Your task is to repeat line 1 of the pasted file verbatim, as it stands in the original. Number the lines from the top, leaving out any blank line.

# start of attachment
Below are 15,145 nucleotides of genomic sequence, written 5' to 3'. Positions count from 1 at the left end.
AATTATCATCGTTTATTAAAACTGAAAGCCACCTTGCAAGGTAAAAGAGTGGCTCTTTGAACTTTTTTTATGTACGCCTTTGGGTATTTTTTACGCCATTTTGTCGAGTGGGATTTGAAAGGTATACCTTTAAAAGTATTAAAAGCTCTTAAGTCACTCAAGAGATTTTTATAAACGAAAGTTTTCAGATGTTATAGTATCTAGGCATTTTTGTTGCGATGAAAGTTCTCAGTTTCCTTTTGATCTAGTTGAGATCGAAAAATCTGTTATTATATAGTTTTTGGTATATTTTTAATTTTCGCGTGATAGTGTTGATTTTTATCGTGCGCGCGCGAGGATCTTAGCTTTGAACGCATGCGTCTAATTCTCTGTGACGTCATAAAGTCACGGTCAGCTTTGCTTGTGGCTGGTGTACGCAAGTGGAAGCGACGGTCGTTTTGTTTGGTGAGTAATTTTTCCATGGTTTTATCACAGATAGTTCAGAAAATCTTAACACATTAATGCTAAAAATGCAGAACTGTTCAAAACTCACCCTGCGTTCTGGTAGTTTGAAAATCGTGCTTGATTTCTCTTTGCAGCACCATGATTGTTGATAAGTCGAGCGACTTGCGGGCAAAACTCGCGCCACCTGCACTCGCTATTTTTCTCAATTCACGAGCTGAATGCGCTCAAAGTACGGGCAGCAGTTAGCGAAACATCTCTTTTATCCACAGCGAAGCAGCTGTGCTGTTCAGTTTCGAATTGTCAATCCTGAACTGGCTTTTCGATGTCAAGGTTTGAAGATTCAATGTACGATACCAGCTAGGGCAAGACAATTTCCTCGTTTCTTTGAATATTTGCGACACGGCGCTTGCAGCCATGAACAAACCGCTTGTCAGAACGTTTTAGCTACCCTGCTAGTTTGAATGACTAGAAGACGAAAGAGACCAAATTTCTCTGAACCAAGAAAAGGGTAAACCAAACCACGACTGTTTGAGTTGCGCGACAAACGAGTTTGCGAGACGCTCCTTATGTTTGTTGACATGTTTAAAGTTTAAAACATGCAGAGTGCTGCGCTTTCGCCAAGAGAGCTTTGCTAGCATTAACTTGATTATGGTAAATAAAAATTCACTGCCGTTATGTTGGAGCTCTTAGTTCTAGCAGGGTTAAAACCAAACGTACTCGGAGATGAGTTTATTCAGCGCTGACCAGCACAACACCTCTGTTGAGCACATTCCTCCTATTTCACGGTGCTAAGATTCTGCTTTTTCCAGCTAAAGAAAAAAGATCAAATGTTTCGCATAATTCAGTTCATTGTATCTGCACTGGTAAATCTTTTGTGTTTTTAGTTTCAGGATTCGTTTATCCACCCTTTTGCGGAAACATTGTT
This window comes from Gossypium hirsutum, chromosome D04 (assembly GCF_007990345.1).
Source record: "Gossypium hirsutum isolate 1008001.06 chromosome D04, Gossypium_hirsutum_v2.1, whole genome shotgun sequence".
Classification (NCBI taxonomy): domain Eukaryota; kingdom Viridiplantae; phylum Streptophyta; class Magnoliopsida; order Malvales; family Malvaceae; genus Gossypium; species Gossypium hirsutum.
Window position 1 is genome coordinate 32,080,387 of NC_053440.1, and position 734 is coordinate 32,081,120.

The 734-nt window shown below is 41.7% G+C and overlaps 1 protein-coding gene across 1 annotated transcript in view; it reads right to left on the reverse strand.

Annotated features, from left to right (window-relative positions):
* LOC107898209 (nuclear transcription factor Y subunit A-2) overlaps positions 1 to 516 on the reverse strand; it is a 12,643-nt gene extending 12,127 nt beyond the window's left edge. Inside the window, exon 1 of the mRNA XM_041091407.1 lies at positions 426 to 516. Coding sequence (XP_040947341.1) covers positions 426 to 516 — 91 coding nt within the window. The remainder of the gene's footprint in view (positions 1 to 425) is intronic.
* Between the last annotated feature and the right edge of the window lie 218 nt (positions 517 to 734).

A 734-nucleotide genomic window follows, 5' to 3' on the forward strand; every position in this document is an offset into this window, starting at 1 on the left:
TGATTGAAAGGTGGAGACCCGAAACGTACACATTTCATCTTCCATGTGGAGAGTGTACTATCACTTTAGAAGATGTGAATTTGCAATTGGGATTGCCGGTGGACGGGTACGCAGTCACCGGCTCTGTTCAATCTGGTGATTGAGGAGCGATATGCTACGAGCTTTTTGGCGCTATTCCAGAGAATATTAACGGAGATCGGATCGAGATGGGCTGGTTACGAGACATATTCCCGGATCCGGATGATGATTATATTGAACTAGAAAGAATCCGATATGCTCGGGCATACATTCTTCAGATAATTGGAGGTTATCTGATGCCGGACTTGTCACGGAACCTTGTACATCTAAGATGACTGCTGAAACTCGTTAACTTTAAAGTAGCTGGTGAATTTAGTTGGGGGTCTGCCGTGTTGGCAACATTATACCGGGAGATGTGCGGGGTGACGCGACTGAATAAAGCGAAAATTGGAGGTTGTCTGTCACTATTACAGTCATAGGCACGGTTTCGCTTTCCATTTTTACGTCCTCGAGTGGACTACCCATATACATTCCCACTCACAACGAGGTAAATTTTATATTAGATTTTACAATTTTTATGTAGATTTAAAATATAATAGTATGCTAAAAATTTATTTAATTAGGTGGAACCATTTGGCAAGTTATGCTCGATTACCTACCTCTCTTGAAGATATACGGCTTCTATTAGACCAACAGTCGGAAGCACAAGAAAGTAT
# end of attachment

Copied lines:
Below are 15,145 nucleotides of genomic sequence, written 5' to 3'. Positions count from 1 at the left end.